The Sunday Express on 9 March published a front page article guaranteed to raise the blood pressure of the patriotic British gardener.
The headline said: “New EU rules would let inspectors dig up your garden…..in a bid to destroy some of Britain’s best-loved plants“. It went on “EU bureaucrats want new powers that would allow their inspectors to remove any plants on the Brussels hit list.”
This was then followed up by the Daily Telegraph on 10 March, with the headline “Gardeners with rhododendrons could be ‘criminalised’ by new EU law.”
There is, of course, no such thing as an ‘EU inspector’, so Sunday Express readers can relax: no euro-jobsworths in blue overalls with yellow twelve star logos will be arriving at dawn to dig up herbaceous borders or bundle rhodendron aficionados into vans.
The European Commission has proposed an EU Regulation on preventing and managing invasive alien species.
Far from …
March 6, 2014
On 23 February, the Sunday Times saw fit to publish a “news” article headlined: “Eurocrats take the gravy train back to their old schools“.
It began “Brussels bureaucrats are being offered two-day all-expenses-paid trips home to extol the virtues of the EU to schoolchildren in the run-up to this May’s European elections.”
Difficult to know where to start.
First, they do not go for two days, but generally for a few hours, unless they take annual leave.
Second, in many cases, they pay for themselves, because they think this is something worth doing.
Third, they are not at their alma maters to “extol the virtues of the EU” but to talk about their jobs and answer questions honestly – partly in the hope that they might inspire some of the audience to explore following in their career footsteps. Members of many professions from accountancy to zoology – and certainly including national civil servants – …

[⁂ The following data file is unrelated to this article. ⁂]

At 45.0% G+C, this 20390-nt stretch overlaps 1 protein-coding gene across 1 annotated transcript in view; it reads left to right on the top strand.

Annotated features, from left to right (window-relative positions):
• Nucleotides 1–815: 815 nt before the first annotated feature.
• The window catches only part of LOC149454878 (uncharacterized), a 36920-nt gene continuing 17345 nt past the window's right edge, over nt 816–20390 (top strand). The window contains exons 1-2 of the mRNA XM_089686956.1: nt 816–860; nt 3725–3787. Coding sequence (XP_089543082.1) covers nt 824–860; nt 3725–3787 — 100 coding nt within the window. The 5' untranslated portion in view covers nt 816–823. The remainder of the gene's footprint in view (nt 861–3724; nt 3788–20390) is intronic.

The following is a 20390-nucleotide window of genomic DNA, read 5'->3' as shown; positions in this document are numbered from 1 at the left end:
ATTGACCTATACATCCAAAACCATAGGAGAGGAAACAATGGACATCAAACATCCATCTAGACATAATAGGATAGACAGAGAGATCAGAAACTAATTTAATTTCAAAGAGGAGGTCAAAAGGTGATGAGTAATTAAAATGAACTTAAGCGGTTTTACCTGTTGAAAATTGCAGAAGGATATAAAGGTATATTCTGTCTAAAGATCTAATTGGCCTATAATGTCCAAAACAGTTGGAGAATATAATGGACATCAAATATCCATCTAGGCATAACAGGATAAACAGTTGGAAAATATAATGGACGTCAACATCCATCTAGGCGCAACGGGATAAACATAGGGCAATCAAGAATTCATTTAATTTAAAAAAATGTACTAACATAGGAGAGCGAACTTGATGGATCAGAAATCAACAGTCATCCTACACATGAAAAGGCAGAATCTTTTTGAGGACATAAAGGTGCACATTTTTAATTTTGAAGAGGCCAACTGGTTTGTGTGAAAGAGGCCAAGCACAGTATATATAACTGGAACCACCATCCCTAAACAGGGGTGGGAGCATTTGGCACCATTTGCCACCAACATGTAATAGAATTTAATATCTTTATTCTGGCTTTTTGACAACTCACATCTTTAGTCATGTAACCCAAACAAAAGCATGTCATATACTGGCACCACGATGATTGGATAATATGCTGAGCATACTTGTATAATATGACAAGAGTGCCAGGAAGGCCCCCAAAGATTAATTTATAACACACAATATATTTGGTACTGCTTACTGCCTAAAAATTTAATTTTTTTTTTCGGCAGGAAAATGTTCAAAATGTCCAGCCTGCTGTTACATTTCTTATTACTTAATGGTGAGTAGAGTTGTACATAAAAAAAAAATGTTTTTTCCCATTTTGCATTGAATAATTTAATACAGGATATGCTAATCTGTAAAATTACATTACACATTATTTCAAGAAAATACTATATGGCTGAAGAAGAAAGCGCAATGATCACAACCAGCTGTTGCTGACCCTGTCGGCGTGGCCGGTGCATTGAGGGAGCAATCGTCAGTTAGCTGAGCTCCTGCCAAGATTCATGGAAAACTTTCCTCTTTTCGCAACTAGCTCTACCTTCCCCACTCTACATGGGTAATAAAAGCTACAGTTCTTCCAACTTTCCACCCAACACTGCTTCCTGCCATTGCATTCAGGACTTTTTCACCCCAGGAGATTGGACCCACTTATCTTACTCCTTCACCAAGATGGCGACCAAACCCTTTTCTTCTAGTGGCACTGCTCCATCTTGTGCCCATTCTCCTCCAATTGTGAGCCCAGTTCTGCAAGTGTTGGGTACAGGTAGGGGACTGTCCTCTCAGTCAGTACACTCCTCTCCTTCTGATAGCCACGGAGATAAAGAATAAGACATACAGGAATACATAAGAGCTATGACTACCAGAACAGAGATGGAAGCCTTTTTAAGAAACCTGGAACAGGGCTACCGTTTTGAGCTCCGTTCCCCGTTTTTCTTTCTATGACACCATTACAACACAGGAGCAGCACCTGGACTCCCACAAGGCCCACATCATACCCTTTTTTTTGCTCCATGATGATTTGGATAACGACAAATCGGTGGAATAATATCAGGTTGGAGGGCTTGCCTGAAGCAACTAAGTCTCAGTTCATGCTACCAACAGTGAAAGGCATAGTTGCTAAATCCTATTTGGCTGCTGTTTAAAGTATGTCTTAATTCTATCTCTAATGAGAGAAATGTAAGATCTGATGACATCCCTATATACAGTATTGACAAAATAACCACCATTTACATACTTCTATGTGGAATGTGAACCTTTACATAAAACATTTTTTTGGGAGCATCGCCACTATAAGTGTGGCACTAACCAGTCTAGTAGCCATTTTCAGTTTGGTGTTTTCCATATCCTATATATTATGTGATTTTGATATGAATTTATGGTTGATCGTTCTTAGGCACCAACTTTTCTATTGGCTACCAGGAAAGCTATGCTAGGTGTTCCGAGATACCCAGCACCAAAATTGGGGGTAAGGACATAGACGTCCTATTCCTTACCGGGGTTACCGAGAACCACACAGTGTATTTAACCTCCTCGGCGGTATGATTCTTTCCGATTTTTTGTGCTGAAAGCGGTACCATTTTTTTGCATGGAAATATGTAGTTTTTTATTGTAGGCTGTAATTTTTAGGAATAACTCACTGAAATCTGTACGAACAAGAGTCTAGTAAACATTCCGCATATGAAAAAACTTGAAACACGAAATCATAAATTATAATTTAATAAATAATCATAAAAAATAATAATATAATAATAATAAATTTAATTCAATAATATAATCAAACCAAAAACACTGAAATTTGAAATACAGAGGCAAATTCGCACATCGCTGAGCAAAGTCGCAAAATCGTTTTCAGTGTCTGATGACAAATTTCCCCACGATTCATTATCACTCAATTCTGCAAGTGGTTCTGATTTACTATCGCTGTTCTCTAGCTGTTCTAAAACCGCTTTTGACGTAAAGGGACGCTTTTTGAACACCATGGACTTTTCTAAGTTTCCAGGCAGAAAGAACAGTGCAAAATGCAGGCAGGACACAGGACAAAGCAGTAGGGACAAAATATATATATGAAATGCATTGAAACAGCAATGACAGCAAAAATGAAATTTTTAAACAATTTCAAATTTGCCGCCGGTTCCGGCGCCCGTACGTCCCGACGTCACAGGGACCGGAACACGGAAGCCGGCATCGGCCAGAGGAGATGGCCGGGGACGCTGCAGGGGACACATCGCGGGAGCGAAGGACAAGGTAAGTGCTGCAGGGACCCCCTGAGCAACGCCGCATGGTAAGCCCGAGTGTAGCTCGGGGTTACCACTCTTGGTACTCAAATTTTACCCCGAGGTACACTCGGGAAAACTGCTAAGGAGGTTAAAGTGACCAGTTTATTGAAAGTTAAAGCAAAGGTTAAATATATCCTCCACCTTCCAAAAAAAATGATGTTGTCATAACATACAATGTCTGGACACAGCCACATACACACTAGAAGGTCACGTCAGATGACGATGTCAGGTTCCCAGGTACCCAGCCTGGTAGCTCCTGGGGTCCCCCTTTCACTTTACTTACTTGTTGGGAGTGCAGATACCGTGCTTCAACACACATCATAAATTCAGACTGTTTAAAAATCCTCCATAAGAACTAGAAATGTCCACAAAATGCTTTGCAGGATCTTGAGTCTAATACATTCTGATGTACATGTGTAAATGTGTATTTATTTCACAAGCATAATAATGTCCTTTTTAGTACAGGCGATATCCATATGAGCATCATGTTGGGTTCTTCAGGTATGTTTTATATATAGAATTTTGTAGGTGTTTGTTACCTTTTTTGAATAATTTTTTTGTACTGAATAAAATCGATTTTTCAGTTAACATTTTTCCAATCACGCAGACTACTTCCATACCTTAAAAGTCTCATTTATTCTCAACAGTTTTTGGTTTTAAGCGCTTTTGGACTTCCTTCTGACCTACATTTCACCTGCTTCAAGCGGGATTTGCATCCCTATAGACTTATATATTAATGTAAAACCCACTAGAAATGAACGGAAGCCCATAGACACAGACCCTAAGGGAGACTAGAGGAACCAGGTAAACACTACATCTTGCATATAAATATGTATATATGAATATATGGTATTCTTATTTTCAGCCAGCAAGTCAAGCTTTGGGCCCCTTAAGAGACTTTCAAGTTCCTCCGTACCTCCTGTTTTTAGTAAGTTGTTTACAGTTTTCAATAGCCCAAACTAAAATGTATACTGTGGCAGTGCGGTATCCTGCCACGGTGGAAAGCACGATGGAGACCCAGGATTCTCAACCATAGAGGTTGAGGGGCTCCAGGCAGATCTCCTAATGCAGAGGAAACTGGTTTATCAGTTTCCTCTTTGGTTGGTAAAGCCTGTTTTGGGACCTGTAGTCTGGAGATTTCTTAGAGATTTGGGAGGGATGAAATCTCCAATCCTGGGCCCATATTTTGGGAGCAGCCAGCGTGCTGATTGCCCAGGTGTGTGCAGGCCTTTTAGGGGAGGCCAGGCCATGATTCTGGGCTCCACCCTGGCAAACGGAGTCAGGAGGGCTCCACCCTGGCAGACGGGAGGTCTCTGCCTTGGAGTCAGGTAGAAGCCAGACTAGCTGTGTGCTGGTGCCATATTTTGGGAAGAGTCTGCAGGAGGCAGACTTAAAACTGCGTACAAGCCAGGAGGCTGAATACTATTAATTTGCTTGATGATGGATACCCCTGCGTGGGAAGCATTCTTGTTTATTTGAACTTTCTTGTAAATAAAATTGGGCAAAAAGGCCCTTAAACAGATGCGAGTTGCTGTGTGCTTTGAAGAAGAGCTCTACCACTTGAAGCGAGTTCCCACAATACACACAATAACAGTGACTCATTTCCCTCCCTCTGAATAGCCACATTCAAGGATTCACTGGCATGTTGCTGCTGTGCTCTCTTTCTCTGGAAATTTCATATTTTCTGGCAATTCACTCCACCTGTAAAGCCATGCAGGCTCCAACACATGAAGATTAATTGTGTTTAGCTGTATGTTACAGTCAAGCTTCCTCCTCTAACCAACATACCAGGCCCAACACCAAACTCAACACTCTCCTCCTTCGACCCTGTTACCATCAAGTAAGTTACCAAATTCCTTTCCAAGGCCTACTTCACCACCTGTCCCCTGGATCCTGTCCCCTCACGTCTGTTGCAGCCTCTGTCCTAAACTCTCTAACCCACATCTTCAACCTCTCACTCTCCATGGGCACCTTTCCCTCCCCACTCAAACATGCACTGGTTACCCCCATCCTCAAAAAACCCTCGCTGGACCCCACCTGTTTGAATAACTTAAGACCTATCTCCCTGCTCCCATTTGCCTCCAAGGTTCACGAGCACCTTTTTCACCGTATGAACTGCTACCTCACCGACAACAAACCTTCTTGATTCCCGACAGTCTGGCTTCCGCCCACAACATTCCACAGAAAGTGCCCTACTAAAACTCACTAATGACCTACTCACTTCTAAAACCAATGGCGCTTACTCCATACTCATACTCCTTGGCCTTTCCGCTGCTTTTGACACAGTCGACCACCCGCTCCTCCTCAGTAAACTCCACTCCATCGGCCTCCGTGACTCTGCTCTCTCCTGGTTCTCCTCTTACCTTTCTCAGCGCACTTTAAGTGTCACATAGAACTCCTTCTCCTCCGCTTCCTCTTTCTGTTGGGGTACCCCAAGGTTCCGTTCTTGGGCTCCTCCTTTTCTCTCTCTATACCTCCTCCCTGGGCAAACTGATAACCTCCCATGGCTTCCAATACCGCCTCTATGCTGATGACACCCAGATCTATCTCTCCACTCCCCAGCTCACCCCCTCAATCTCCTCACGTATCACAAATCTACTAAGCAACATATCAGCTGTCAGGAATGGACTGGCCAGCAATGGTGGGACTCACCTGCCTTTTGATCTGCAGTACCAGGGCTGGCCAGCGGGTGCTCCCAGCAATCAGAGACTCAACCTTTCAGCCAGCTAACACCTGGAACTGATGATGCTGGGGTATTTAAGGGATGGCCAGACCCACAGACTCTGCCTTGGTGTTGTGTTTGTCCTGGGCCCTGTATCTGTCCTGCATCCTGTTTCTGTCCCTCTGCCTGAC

February 27, 2014
A number of UK media, including the BBC Radio 4 Today programme, the Daily Mail and the Daily Telegraph, have reported over the last few days on the arrest of British ski instructors in France, for allegedly operating without proper authorisation.
Most of these stories – and a follow up piece in the Telegraph by the Mayor of London Boris Johnson – extrapolated from the specific case at hand, currently being investigated by the European Commission in order to establish whether EU law was breached – to say or suggest that single market rules were in practice no use to British ski instructors. None of the media who ran these reports sought input from the Commission.
The Daily Telegraph did, however, in its own specialist ski section – and without reporting or quoting from this piece in the news section – run an informative interview with a British …
February 18, 2014
One story last weekend provided an object lesson for aspiring tabloid reporters in how to take a smidgeon – if that – of truth and whip it up into a highly misleading anti-EU story.
Three papers ran stories apparently aimed at leading readers to believe that “Brussels” is intending to issue some kind of decree banning the use of the word “bankrupt”.
The Mail on Sunday wailed about “EU language police” the Sun on Sunday screamed “Owe, no”- which at least is funny – and denounced “Meddling EU chiefs” while the Daily Express went with the old classic “Barmy Brussels bureaucrats”.
Even if it wanted to, the EU could not make any government, business or individual stop using the word “bankrupt”. The EU has only the powers delegated to it by Member States in the EU Treaties and those – obviously -do not include “erasing ‘bankruptcy’ from the English language” …
February 14, 2014
The Mail on Sunday on 9 February served its readers a headline skilfully cooked up to suggest the EU was going to ban cheese and yogurt from their kids’ school meals.
“Enjoy a yogurt at school? Hard cheese, says EU. Eurocrats want to ban snacks in healthy eating campaign”.
It went on: “Brussels bureaucrats want to stop British children being given cheese and yogurt at school.”
The paper drafted in experts to point out the blindingly obvious – that there is no danger in moderate portions of cheese.
It declined to point to another blindingly obvious fact: that “Brussels” cannot and does not want to ban British schools from serving dairy products.
By the time a few elements of reality crept into the story, it seems some readers were choking on their cornflakes with disgust at mental images of “Brussels bureaucrats” blockading school gates against yogurt lorries and depriving the nation’s youth of good old …